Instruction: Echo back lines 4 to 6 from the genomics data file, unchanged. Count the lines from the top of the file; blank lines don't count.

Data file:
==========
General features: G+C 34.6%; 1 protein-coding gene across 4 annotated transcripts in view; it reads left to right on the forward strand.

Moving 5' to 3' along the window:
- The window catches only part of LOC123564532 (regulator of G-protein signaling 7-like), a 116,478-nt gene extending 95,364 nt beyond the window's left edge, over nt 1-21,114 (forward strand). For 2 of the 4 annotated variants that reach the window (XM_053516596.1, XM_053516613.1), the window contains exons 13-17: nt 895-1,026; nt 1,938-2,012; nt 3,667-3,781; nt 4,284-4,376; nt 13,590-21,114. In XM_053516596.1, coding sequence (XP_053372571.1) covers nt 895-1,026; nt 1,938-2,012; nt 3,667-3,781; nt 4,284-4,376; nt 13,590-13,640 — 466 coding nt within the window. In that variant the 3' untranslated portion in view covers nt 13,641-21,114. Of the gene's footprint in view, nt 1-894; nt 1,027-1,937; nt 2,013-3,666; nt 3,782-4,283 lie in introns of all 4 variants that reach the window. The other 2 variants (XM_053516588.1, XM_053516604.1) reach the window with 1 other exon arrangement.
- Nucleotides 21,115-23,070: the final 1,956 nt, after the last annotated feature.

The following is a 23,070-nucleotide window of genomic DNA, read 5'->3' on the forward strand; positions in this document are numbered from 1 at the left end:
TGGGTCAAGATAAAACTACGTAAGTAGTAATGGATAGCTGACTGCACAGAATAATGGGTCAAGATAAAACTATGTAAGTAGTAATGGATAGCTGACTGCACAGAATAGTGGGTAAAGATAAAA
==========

- Nucleotides 21,115-23,070: the final 1,956 nt, after the last annotated feature.

The following is a 23,070-nucleotide window of genomic DNA, read 5'->3' on the forward strand; positions in this document are numbered from 1 at the left end:
TGGGTCAAGATAAAACTACGTAAGTAGTAATGGATAGCTGACTGCACAGAATAATGGGTCAAGATAAAACTATGTAAGTAGTAATGGATAGCTGACTGCACAGAATAGTGGGTAAAGATAAAA